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Fast Inverse Square Root

Posted on Nov 22 2008

The invSqrt method is defined as the inverse of the square root of a value :

function invSqrt( v : Float ) {
    return 1.0 / Math.sqrt(v);

It's used in a lot of different graphics and sound applications. For instance, if you want to calculate the unit-vector between two points, you can do the following :

function distanceVector( pa : Point, pb : Point, v : Point ) {
    var dx = pb.x - pa.x;
    var dy = pb.y - pa.y;
    var dist = Math.sqrt(dx*dx + dy*dy);
    v.x = dx / dist;
    v.y = dy / dist;

In that case, we are doing two float divides, which are expensive operations, so we can optimize the function by using two multiply and a single division :

function distanceVector( pa : Point, pb : Point, v : Point ) {
    var dx = pb.x - pa.x;
    var dy = pb.y - pa.y;
    var idist = invSqrt(dx*dx + dy*dy);
    v.x = dx * idist;
    v.y = dy * idist;

Of course, calculating the inverse square root is quite an expensive operation as well. See for instance the following benchmarks results for variable Number operations on Flash Player 10 :

+        1.3
*        1.5
/        10.9
sqrt     76.7
invSqrt  92.2

Quake Fast Inverse Square Root

A lot of research has been done to optimize the invSqrt calculus. One of the most famous was discovered in Quake source code and is commonly refered as "fast inverse square root". It's written in C language as the following function :

float InvSqrt( float x ) {
    float xhalf = 0.5f*x;
    int i = *(int*)&x;
    i = 0x5f3759df - (i>>1);
    x = *(float*)&i;
    x = x*(1.5f - xhalf*x*x);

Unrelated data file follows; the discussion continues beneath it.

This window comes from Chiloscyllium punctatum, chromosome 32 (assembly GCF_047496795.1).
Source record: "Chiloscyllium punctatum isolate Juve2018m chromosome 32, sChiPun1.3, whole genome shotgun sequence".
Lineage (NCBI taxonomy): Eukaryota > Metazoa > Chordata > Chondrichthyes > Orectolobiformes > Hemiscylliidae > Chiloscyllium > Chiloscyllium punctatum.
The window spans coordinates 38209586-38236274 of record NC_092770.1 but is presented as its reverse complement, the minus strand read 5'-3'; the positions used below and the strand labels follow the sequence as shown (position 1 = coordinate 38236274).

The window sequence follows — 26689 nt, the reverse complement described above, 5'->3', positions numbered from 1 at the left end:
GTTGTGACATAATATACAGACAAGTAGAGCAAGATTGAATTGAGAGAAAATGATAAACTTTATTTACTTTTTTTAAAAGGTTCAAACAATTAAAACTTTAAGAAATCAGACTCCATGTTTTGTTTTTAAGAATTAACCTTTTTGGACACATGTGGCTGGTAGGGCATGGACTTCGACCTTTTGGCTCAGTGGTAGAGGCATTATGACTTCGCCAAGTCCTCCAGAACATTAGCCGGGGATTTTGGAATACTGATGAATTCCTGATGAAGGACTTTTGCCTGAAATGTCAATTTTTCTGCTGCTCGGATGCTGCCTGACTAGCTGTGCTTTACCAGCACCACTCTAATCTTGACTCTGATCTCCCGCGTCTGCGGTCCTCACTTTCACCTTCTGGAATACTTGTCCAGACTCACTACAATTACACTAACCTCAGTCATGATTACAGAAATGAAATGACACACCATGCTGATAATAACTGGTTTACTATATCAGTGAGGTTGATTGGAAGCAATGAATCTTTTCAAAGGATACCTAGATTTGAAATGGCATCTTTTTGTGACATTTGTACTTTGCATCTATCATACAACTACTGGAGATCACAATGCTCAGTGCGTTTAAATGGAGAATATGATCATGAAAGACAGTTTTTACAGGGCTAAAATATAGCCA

return x;

I'll not enter into technical details on how and why this is working, but you will notice two operations that are converting float-to-int and int-to-float using pointer calculus. This is used to get the internal representation of the float-bits as an integer, and vice-versa.

In Flash, you can do that by using a ByteArray :

  • write a Number by using the writeFloat() method
  • reset the position to 0
  • use readInt() to read the float bits

Sadly, calling these functions is very slow, so using a ByteArray to implement invSqrt is actually slower than using 1.0 / Math.sqrt...

Haxe Optimizations

When you need to do a lot of Math calculus in a loop, Haxe can really be helpful since it allows you to store the Math class into a local variable outside of the loop :

var m = Math;
for( p in array )
     p.invDist = 1.0 / m.sqrt(p.x*p.x + p.y*p.y);

By doing this, you are caching the Math class into a register, which increases performances by about 60% already !

But that's not all. Thanks to the flash.Memory API and Flash Player 10 Alchemy Opcodes (see previous post about it) we can implement the Quake invSqrt :

public function prepare() {
    var b = new flash.utils.ByteArray();
    b.length = 1024;;

public function invSqrt( x : Float ) : Float {
    var half = 0.5 * x;
    var i = flash.Memory.getI32(0);
    i = 0x5f3759df - (i>>1);
    x = flash.Memory.getFloat(0);
    x = x * (1.5 - half*x*x);
    return x;

Here are the benchmarks results :

  • classic invSqrt : 92.21
  • optimized invSqrt (Math in a local variable) : 56.71 (+62%)
  • Memory invSqrt (using Quake algorithm) : 11.72 (+686% , or around 8 times faster !)